Sun, Jan 23, 2005 - Page 1 News List

Lee urges Chen not to be a `lame duck'

MAKE A MARK Former president Lee Teng-hui said yesterday that the existence of a pro-Taiwan regime could be jeopardized without governance achievements

By Huang Tai-lin  /  STAFF REPORTER

To avoid being a lame duck is the one major task looming for President Chen Shui-bian (陳水扁) during the remainder of his term in office, former President Lee Teng-hui (李登輝) said yesterday.

Should the people of Taiwan see no major achievements in Chen's second term in office, it would have repercussions for the presence of a pro-Taiwan government in the 2008 presidential election, the former president said in an exclusive interview with the Taipei Times.

"Chen needs to take into account that should he become a lame duck during the remaining three and half years he has in office, it would draw criticism from the Taiwanese people, who would find the Chen Shui-bian administration unsatisfactory in that it has accomplished nothing major in terms of governance during Chen's eight years as president," Lee said.

"Should that be the case, then it would have a bearing on the continuing existence of a pro-Taiwan regime and jeopardize its chances in the 2008 presidential election," he said.

In view of mounting talks about cooperation between the Democratic Progressive Party (DPP) and the People First Party (PFP), Lee said, from his perspective as a civilian, he looked forward to reconciliation between the governing and opposition parties.

However, the DPP administration ought not to give the premiership to the PFP if it considered forming a coalition Cabinet with the party, Lee said, stating that "it would be an irresponsible move to give the PFP the premiership ? it will not be good."

In terms of Taiwan's relations with the US, Lee said that Taiwan could work to foster ties with the US through many different ways, including communication between the governments, establishing private exchanges and strengthening interaction with US think tanks as well as parliamentary groups.

Communication is important, Lee said, "so you don't leave the US government feeling that you don't tell them things, forcing them to revert to doing guesswork."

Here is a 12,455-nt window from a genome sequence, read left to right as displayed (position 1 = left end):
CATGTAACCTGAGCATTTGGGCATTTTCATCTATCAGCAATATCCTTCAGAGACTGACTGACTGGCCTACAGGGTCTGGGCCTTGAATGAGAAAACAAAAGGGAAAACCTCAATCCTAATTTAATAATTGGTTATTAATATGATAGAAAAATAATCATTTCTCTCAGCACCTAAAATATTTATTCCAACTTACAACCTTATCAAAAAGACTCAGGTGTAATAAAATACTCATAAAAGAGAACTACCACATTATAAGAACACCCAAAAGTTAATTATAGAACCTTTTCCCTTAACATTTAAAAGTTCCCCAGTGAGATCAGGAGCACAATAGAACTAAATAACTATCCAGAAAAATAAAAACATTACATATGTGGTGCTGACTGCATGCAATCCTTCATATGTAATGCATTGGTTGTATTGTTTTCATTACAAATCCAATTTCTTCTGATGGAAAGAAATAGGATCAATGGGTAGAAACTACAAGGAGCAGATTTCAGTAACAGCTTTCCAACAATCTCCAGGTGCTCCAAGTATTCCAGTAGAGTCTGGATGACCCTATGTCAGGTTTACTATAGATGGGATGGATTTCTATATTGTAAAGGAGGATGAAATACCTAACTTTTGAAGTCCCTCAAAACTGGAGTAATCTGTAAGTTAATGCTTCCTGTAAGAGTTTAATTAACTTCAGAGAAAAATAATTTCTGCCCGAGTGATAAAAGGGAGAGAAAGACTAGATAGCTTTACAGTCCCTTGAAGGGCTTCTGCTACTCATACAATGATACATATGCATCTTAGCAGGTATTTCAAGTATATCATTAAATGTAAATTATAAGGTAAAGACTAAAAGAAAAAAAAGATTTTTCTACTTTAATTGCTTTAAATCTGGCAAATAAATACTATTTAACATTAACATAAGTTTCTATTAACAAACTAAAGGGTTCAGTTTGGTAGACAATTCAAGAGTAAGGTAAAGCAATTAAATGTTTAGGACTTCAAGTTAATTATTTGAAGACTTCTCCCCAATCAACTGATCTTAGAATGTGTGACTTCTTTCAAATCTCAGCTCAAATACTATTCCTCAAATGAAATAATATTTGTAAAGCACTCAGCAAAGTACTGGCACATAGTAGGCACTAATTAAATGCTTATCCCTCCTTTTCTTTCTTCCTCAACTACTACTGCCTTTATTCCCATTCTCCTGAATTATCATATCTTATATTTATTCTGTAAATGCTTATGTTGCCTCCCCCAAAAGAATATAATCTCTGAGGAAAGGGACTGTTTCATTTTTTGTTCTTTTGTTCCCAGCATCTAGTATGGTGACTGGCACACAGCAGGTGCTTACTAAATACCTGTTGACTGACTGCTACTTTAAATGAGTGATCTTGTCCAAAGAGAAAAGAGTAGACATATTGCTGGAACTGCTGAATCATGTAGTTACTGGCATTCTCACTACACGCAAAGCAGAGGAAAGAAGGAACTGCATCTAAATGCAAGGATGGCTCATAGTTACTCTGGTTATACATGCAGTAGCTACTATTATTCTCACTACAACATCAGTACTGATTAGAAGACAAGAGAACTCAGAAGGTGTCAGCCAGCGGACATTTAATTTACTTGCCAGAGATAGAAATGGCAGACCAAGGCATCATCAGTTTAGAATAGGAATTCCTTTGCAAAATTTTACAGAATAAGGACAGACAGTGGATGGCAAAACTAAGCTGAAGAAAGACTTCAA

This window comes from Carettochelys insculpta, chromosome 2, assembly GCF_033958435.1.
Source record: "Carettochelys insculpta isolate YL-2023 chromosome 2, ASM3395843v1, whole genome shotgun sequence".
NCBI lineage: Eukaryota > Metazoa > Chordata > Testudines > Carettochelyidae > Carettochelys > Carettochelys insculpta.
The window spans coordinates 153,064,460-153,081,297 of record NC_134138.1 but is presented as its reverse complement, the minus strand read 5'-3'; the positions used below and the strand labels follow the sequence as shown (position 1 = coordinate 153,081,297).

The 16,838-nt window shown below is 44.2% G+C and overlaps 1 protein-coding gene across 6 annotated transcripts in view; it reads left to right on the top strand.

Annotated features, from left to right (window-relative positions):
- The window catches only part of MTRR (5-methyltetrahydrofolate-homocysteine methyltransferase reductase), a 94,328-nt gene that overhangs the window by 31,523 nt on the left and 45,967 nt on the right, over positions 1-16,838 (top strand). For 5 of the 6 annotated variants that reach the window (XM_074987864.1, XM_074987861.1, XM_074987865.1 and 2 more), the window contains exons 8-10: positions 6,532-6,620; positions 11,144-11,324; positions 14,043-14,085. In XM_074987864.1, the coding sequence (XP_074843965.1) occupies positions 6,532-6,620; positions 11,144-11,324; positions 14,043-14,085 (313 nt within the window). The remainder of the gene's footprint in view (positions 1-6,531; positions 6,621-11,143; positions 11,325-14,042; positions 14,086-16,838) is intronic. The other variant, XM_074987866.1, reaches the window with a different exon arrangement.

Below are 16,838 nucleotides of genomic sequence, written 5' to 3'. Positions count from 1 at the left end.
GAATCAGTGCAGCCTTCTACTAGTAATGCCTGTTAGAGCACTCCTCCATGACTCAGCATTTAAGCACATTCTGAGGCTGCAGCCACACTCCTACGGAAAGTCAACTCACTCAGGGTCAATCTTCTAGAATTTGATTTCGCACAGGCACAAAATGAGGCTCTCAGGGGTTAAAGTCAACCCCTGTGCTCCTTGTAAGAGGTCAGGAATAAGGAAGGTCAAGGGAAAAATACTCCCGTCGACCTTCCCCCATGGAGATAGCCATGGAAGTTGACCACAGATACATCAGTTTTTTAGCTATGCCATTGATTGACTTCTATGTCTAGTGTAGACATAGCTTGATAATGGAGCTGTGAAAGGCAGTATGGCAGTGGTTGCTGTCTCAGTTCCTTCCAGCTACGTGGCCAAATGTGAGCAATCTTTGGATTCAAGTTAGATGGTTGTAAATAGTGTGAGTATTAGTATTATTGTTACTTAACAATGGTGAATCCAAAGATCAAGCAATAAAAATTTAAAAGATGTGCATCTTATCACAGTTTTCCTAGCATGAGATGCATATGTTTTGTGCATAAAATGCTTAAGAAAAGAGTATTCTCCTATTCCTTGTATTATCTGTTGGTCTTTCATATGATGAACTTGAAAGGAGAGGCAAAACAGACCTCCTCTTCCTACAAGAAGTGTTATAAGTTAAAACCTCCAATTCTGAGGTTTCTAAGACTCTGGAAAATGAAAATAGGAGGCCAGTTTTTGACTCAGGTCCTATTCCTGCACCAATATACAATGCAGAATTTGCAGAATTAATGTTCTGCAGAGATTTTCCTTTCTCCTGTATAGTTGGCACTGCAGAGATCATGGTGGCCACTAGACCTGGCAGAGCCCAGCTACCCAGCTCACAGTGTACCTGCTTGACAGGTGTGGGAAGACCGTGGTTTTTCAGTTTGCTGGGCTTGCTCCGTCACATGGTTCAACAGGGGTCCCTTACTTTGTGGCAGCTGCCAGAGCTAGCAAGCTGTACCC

Commenting on China's plan to enact its "anti-secession law," Lee said the planned law "aims at scaring Taiwan's people" as well as "discouraging people from speaking up and speaking out for Taiwan independence."

While the content of the proposed law is yet unknown, Lee said China is selling this law to those countries that recognized China's allegation that Taiwan was part of the mainland and telling them that once the law has been enacted, they should help Beijing catch Taiwan independence advocates.

With that said, Lee stressed that "Taiwan is not part of China's territory," noting that Taiwan "needs not always operate to accommodate whatever China does or say."

Referring to the recent agreement with China on direct charter flight during the Lunar New Year holidays, Lee wondered whether this mode of cross-strait links best demonstrate international links. Going via Hong Kong seemed more like a domestic link., He said. It would have been better to route the flights via Japan, he said.

When dealing with China, one should be mindful not to fall prey to its trickery and sell out Taiwan in the process, Lee said.

On economic issues, the former president noted that there is no need for the NT Dollar to rise in value as long as China's currency does not do so.

A strong yuan will impose robust operating costs on export-oriented Taiwanese contractors operating in China, nullifying their efforts to seek cheaper production, he said.

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